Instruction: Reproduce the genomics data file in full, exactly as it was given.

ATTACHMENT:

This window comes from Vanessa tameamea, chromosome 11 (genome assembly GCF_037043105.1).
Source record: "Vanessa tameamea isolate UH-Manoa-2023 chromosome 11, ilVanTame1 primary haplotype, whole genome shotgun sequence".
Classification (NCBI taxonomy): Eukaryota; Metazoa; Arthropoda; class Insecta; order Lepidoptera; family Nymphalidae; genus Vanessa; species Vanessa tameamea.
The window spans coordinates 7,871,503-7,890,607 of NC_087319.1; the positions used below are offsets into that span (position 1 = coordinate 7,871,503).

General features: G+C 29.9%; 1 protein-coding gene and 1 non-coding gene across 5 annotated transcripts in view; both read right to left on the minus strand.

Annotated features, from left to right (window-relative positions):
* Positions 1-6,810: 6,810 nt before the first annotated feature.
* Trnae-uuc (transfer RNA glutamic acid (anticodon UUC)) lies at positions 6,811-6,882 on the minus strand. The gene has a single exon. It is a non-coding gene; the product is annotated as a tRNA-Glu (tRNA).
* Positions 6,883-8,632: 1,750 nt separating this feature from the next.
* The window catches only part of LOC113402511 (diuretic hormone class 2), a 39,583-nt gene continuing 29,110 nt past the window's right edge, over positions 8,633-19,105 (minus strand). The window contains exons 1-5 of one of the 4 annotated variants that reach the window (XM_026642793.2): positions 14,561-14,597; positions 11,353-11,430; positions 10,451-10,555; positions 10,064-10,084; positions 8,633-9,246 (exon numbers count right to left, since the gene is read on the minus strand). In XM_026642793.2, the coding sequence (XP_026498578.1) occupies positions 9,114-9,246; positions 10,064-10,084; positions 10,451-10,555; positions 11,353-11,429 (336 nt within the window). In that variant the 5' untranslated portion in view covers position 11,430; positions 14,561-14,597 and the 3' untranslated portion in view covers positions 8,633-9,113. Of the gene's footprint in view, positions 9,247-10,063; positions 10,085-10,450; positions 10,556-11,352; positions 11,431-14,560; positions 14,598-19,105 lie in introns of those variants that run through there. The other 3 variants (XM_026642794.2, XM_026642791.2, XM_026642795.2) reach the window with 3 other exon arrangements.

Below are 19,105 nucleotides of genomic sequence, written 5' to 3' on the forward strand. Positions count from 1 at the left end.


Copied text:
This window comes from Vanessa tameamea, chromosome 11 (genome assembly GCF_037043105.1).
Source record: "Vanessa tameamea isolate UH-Manoa-2023 chromosome 11, ilVanTame1 primary haplotype, whole genome shotgun sequence".
Classification (NCBI taxonomy): Eukaryota; Metazoa; Arthropoda; class Insecta; order Lepidoptera; family Nymphalidae; genus Vanessa; species Vanessa tameamea.
The window spans coordinates 7,871,503-7,890,607 of NC_087319.1; the positions used below are offsets into that span (position 1 = coordinate 7,871,503).

General features: G+C 29.9%; 1 protein-coding gene and 1 non-coding gene across 5 annotated transcripts in view; both read right to left on the minus strand.

Annotated features, from left to right (window-relative positions):
* Positions 1-6,810: 6,810 nt before the first annotated feature.
* Trnae-uuc (transfer RNA glutamic acid (anticodon UUC)) lies at positions 6,811-6,882 on the minus strand. The gene has a single exon. It is a non-coding gene; the product is annotated as a tRNA-Glu (tRNA).
* Positions 6,883-8,632: 1,750 nt separating this feature from the next.
* The window catches only part of LOC113402511 (diuretic hormone class 2), a 39,583-nt gene continuing 29,110 nt past the window's right edge, over positions 8,633-19,105 (minus strand). The window contains exons 1-5 of one of the 4 annotated variants that reach the window (XM_026642793.2): positions 14,561-14,597; positions 11,353-11,430; positions 10,451-10,555; positions 10,064-10,084; positions 8,633-9,246 (exon numbers count right to left, since the gene is read on the minus strand). In XM_026642793.2, the coding sequence (XP_026498578.1) occupies positions 9,114-9,246; positions 10,064-10,084; positions 10,451-10,555; positions 11,353-11,429 (336 nt within the window). In that variant the 5' untranslated portion in view covers position 11,430; positions 14,561-14,597 and the 3' untranslated portion in view covers positions 8,633-9,113. Of the gene's footprint in view, positions 9,247-10,063; positions 10,085-10,450; positions 10,556-11,352; positions 11,431-14,560; positions 14,598-19,105 lie in introns of those variants that run through there. The other 3 variants (XM_026642794.2, XM_026642791.2, XM_026642795.2) reach the window with 3 other exon arrangements.

Below are 19,105 nucleotides of genomic sequence, written 5' to 3' on the forward strand. Positions count from 1 at the left end.